An open letter to organizational leaders and the HR community: The Future of Work Is Not Now

Mar 18, 2020

As President of Challenge Factory, a research-based consultancy focused on the Future of Work, I collaborate with hundreds of policymakers, post-secondary leaders, and corporate executives from around the world. We focus on five drivers that are shaping the Future of Work – including the freelance economy and digital platforms that are leading to different types of remote work. At conferences, it’s become a common mantra for speakers to urge their audiences to consider and accept that the Future of Work is already here.

Five drivers

Things have changed. The Future of Work is not now.

I might not have felt so strongly about this statement three months ago. Or even two weeks ago. But, today, I want you to know that the decisions you are making for your workforce in this fraught moment need to serve the best interests of your employees, customers, and company—right now. Long-term planning needs to be paused in the face of short-term challenges and needs. Prioritization is key. There will be time to gather lessons learned in the coming weeks and months that can lead to a better informed and more innovative workforce strategy down the road.

Now is a time for creative, practical, and clearly communicated action.

If your company has been thinking about how different work modes and arrangements might become part of your future strategy, these next few weeks should not be used as a proof-test.


For example, faculty members at universities and colleges must now shift in-person classroom learning online—immediately, and without substantial preparation. It would be a mistake to think that the coursework delivered in the coming weeks reflects a true online learning experience. Now is not the time to become experts in online learning, or to try to implement complex solutions. Instructors need to deliver the best learning environment they can using available tools, while paying attention to the current needs of their current students.

You need to do the same.

In the short term, leaders need to focus on maintaining and modifying current operations. Providing teams with the resources they need right now will help them deliver the best experience to your customers and remain committed to the overall mission of your company.

Today is a time for concentrating on the immediate, creating calm and stability, and building resiliency in the face of uncertainty. I promise there will be time later to reflect, strategize, and emerge with clear workforce innovation plans in the future.

For now, you should focus on these four priorities:

1. Employees may need new or different tools to do their jobs. Who can help you get what is needed?

PRO TIP: If you need technology solutions, consider approaching your current service providers, customers, or partners. You may find companies (that you otherwise wouldn’t consider) are willing to share, loan, and provide you with support or resources.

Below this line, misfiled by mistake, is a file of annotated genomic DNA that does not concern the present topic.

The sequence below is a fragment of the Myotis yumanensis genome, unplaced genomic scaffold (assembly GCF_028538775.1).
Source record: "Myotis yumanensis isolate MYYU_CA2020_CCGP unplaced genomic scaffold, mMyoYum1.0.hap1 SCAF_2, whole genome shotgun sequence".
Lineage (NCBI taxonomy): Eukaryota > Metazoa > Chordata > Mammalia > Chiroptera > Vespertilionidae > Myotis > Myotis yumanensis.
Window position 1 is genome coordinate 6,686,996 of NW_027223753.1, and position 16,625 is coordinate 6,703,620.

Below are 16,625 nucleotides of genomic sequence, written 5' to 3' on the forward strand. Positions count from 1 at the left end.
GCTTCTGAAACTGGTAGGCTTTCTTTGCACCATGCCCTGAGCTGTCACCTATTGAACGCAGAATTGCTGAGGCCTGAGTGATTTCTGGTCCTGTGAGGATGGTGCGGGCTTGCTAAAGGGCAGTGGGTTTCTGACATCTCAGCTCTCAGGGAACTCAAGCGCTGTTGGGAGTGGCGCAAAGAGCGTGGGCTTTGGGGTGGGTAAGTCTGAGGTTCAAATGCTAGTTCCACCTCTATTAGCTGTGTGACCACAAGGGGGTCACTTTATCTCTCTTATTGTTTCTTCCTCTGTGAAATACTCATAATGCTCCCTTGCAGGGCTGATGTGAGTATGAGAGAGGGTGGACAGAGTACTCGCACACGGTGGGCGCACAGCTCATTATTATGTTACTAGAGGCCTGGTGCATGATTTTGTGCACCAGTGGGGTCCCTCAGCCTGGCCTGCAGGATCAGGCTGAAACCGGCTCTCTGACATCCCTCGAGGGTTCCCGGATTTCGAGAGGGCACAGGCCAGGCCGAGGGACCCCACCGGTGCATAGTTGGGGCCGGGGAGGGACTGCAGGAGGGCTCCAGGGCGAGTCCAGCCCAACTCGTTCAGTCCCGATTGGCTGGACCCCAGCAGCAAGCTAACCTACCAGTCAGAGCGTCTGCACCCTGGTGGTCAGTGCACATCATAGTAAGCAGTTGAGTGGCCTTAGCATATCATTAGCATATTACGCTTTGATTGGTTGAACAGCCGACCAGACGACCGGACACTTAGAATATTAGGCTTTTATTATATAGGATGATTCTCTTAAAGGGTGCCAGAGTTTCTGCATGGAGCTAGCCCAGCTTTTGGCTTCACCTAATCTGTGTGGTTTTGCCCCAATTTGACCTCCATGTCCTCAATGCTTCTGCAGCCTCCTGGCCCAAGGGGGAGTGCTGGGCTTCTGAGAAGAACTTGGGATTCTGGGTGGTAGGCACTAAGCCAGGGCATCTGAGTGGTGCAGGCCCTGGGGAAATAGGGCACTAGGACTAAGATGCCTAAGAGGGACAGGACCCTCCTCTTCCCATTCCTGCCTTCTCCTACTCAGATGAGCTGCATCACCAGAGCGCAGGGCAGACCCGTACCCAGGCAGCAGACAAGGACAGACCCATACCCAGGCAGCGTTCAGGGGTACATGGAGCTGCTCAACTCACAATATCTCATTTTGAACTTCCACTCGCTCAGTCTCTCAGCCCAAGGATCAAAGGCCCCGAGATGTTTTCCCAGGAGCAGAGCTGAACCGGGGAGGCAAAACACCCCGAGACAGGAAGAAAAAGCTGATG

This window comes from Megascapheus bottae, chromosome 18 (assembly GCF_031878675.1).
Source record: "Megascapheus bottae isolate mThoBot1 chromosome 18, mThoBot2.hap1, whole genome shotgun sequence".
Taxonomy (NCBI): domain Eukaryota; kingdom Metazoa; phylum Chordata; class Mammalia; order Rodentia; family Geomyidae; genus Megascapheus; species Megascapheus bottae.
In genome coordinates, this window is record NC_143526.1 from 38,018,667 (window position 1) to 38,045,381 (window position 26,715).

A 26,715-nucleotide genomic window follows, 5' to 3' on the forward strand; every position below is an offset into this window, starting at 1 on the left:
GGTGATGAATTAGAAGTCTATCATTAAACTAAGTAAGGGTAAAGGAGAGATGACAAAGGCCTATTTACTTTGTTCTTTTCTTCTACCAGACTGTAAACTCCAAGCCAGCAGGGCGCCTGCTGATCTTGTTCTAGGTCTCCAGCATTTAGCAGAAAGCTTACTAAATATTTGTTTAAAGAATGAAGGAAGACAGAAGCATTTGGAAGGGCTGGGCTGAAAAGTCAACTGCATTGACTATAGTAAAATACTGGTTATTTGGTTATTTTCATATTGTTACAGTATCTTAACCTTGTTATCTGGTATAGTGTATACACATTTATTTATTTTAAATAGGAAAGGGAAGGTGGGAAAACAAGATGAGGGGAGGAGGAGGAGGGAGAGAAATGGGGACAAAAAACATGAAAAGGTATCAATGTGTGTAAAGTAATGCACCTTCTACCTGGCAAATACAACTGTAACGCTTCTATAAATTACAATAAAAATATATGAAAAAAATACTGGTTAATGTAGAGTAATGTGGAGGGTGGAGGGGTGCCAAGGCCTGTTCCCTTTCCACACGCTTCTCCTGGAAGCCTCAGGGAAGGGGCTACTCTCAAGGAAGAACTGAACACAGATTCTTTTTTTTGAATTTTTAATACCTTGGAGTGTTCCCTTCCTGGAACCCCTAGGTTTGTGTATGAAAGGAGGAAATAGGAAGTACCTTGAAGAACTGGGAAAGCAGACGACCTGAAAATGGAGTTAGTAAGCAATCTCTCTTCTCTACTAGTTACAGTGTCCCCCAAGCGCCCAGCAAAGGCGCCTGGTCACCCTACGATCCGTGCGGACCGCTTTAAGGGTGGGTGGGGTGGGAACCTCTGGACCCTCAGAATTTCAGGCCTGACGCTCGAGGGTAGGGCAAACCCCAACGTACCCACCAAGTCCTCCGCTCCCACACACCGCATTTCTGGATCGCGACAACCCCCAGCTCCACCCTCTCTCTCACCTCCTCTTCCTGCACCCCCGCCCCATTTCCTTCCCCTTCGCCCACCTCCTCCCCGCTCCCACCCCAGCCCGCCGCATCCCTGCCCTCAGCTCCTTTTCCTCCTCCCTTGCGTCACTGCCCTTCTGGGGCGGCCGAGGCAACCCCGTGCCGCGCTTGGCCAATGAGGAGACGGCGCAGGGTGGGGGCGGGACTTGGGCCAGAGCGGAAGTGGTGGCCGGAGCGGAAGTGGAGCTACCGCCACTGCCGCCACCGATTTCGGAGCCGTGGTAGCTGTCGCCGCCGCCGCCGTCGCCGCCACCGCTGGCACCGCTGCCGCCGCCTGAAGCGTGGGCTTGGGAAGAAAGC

2. Employees need to understand new policies, know that their work matters, and feel how it’s connected to the work of others.

PRO TIP: Now is the time to increase your support for employees, especially open lines of communication. Create a weekly schedule with regular updates on different topics that you can share across the company. Stick to the schedule so everyone knows what to expect.

3. People need to feel connected. There’s a big difference between being remote and being isolated. Your frontline managers also need help staying connected to their staff in ways that are useful, authentic, and encouraging.

PRO TIP: Create or modify simple templates, checklists, and suggestions that can you provide to your managers. Your goal should be to help them ensure consistency across teams. Start with the basics, such as daily or weekly team check-ins over Zoom or other video technology.

4. Everyone needs to stay focused on being productive—while also being given some slack as work and life truly lose their boundaries for a bit. We know these are tough times, and there are more ahead. But there’s also a lot of work to do. If your business slows down, think about short-term tasks that may be useful and achievable. What new sales, marketing, or product development work can be done instead? What kind of customer feedback can be gathered to improve your product or service? What do you have that your customers, partners, or community members might need?

PRO TIP: Share stories or hold video calls for 1) leaders to share their experiences as work and life shifts, and 2) employees to share successes, concerns, and ideas for how to keep improving your business.

One thing that is now certain: we are in this together. Be kind to yourself. The best way to solve the world’s problems is to take care of yourself, those close to you at work and at home and your business.

Until the end of April, if you need a sounding board or a source for specific resources and tools, let’s book twenty minutes together and talk. To book a time, please send an email to: [email protected]